Should you invest in a regional town?

Regional town

Should you invest in a regional town?

By Bianca Dabu | 28 October 2019

Capital city markets have been the go-to locations for most property investors, but for some experts, regional markets could be just as lucrative. How can investors find good regional locations for their wealth-creation venture?

Contrary to popular belief, investing in capital cities does not always guarantee good returns, according to Propertyology’s Simon Pressley.

In fact, in some cases, buying properties in capital city markets only ensures that the investor pays a more expensive premium.

“Throughout Australia, there's 30 to 40 really strong regional cities that really perform the role of a mini-capital city,” the buyer’s agent explained.

“These are obviously not your one-industry towns, which is probably the perception when a lot of people hear the word ‘region’—they’re automatically picturing a dust bowl or a mining town… But thats only representative of a really, really small segment of the swath of Australias towns and cities.”


Similar to when investing in capital city markets, those who are willing to explore opportunities in regional Australia should look for areas with a diverse economy – those with multiple industries that could drive growth into the market for the long term, Mr Pressley said.

Investors must also look for good-quality infrastructure, which will appeal to the greater community. These include good public transport system and accessibility, as well as proximity to schools, healthcare institutions, shopping centres and other relevant amenities.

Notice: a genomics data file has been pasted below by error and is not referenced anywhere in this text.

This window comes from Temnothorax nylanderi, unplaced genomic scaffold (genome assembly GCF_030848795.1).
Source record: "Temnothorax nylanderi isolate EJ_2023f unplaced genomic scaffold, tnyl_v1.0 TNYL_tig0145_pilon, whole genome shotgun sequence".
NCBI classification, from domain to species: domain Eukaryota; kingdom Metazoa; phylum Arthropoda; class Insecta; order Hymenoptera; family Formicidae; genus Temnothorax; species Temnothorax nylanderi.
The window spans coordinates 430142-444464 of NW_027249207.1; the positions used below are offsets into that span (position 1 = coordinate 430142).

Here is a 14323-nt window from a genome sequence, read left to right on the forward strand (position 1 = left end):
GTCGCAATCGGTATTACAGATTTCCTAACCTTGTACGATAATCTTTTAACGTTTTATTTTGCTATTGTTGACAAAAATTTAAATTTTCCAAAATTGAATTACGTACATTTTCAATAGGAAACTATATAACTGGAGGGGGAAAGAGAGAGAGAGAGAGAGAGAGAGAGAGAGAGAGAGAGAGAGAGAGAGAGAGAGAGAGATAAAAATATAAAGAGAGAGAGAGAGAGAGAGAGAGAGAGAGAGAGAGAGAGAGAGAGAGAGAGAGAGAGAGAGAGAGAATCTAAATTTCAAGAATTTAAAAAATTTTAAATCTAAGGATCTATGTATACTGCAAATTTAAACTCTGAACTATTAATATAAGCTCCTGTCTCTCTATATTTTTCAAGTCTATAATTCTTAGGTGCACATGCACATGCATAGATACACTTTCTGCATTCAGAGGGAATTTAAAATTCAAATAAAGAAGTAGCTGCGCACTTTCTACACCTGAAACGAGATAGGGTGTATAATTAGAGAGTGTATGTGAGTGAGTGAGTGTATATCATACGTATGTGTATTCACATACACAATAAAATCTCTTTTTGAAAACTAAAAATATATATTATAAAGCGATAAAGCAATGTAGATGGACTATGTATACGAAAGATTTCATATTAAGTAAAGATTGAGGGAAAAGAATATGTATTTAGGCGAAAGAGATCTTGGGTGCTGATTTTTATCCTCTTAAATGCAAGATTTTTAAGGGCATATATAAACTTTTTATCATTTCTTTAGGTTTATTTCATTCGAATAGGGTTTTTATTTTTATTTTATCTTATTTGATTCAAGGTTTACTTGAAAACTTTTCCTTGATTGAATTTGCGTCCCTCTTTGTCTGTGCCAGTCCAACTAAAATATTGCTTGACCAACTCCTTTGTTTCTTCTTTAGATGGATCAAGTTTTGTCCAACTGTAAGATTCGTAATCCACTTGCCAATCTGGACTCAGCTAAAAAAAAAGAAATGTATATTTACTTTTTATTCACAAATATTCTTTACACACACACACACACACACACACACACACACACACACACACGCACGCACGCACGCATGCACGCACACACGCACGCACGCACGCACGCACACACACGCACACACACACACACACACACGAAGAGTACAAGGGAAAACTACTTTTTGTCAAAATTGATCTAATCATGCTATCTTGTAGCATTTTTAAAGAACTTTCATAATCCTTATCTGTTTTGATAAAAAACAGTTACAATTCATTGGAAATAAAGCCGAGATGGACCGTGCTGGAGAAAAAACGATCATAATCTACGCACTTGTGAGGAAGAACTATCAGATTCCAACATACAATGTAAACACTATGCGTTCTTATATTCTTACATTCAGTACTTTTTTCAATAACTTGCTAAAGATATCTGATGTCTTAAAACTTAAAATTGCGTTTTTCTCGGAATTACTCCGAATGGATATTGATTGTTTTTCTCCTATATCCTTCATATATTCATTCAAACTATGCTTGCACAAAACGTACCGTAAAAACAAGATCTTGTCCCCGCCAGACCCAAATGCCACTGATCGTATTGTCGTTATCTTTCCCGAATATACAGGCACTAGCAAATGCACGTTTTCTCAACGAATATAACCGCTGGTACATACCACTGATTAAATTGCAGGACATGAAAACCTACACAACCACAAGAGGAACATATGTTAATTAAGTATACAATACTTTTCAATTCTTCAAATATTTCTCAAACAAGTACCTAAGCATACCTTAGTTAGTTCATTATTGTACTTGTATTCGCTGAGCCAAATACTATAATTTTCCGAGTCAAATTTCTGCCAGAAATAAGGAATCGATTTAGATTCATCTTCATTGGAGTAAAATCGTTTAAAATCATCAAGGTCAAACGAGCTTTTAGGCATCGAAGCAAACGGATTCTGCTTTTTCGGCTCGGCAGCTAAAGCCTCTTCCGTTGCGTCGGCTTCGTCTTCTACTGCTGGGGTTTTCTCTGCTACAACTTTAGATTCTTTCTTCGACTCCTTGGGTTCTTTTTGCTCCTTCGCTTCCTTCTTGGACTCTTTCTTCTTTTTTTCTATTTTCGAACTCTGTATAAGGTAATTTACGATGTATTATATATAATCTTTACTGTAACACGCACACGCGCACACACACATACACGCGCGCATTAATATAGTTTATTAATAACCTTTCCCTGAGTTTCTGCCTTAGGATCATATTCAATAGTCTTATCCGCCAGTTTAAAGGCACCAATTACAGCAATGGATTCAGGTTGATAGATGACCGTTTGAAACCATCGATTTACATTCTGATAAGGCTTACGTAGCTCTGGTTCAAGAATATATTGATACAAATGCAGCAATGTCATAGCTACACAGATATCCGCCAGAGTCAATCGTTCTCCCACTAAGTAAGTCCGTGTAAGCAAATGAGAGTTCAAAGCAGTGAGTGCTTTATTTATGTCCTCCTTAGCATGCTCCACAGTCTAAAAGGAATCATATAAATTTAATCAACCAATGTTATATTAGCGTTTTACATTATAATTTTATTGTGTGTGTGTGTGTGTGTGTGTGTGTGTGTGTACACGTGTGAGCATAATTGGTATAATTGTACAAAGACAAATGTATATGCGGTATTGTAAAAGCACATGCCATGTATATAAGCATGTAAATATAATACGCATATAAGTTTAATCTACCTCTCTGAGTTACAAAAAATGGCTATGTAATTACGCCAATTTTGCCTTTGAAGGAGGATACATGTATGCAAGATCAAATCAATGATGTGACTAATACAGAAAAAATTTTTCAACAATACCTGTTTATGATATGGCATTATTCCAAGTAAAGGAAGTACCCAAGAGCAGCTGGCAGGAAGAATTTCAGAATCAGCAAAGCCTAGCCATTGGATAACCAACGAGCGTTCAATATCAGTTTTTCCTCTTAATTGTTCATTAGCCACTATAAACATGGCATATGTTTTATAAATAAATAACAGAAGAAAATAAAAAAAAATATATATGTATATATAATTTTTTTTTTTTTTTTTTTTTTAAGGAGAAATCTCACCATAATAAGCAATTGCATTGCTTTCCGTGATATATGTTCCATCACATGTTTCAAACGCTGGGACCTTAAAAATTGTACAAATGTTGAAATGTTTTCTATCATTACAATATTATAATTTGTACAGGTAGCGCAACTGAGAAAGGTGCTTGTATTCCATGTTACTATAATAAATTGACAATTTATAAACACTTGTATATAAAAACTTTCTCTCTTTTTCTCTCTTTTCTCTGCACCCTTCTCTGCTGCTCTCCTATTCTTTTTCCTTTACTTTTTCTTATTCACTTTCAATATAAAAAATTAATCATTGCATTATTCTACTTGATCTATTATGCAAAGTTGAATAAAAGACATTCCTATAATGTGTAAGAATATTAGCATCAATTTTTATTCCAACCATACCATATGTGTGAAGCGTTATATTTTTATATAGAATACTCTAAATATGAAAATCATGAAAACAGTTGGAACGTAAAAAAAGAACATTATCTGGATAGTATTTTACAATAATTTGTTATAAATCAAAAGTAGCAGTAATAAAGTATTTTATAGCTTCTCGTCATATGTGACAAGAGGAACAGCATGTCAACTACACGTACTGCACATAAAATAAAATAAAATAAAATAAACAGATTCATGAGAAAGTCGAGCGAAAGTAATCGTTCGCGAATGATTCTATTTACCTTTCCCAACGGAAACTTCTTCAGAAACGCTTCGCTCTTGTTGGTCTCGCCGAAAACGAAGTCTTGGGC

By ensuring “mass appeal”, the investor is likely to avoid extended vacancy on their property, which could negatively impact their earning potential.

He said: “It’s not relevant to us whether Simon Pressley or Phil Tarrant has lived there, would want to live there, because we’re not buying to live in anyway, and we’ve all got our own subjective taste. What’s important is to appeal to the masses.”

“So if someone did want to live there, or did get transferred there with work, whats going to keep them there? Whats going to make an enjoyable lifestyle? We want good-quality retail facilities. They need good-quality healthcare. As children go from primary school to high school and they choose a career path, can they do tertiary studies there? Or have they got no choice other than to relocate to a bigger city? Thats what we call a central infrastructure,” he said.

“It (also) needs to be accessible to other really big cities. Were a fast-moving world now… Theres a lot of regional centres throughout Australia that are expanding airports, different airlines are flying direct to locations.”

Economic profile

When investing in regional markets, Mr Pressley advised investors to “view each area through the eyes of an economic profile”.

One of the most important economic factors to consider is the long-term potential for jobs growth, which will ultimately impact the level of supply and demand in the area, thus influencing the movements of the property market.

Some of the questions they need to ask prior to purchasing an investment property are:

  • What are the main industries that support the economy of the regional city?
  • What is the outlook for those particular industries, in the broad sense?
  • If it’s positive – who are the major employers or who’s proposing to expand their workforce in that particular city?

Investors must also be critical about the affordability of housing in regional Australia.